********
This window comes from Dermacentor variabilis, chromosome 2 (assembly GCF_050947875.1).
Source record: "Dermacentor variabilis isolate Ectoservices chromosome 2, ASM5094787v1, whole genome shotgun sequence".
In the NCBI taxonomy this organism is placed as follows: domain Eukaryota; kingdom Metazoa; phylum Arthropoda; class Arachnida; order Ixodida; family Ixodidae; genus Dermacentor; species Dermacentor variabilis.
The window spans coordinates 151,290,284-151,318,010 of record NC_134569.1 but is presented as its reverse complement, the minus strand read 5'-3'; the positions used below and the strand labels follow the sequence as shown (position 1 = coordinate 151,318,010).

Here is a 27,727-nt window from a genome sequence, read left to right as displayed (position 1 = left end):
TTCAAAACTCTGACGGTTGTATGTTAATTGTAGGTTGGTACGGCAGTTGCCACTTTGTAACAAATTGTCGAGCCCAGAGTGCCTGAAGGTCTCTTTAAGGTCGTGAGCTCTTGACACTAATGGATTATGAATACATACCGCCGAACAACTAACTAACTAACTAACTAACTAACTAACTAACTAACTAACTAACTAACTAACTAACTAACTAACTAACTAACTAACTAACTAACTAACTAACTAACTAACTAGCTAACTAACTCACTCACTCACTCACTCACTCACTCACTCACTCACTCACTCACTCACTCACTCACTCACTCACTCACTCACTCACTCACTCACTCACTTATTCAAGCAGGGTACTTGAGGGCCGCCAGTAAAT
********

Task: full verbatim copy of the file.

This window comes from Dermacentor variabilis, chromosome 2 (assembly GCF_050947875.1).
Source record: "Dermacentor variabilis isolate Ectoservices chromosome 2, ASM5094787v1, whole genome shotgun sequence".
In the NCBI taxonomy this organism is placed as follows: domain Eukaryota; kingdom Metazoa; phylum Arthropoda; class Arachnida; order Ixodida; family Ixodidae; genus Dermacentor; species Dermacentor variabilis.
The window spans coordinates 151,290,284-151,318,010 of record NC_134569.1 but is presented as its reverse complement, the minus strand read 5'-3'; the positions used below and the strand labels follow the sequence as shown (position 1 = coordinate 151,318,010).

Here is a 27,727-nt window from a genome sequence, read left to right as displayed (position 1 = left end):
TTCAAAACTCTGACGGTTGTATGTTAATTGTAGGTTGGTACGGCAGTTGCCACTTTGTAACAAATTGTCGAGCCCAGAGTGCCTGAAGGTCTCTTTAAGGTCGTGAGCTCTTGACACTAATGGATTATGAATACATACCGCCGAACAACTAACTAACTAACTAACTAACTAACTAACTAACTAACTAACTAACTAACTAACTAACTAACTAACTAACTAACTAACTAACTAACTAACTAACTAACTAACTAGCTAACTAACTCACTCACTCACTCACTCACTCACTCACTCACTCACTCACTCACTCACTCACTCACTCACTCACTCACTCACTCACTCACTCACTCACTTATTCAAGCAGGGTACTTGAGGGCCGCCAGTAAAT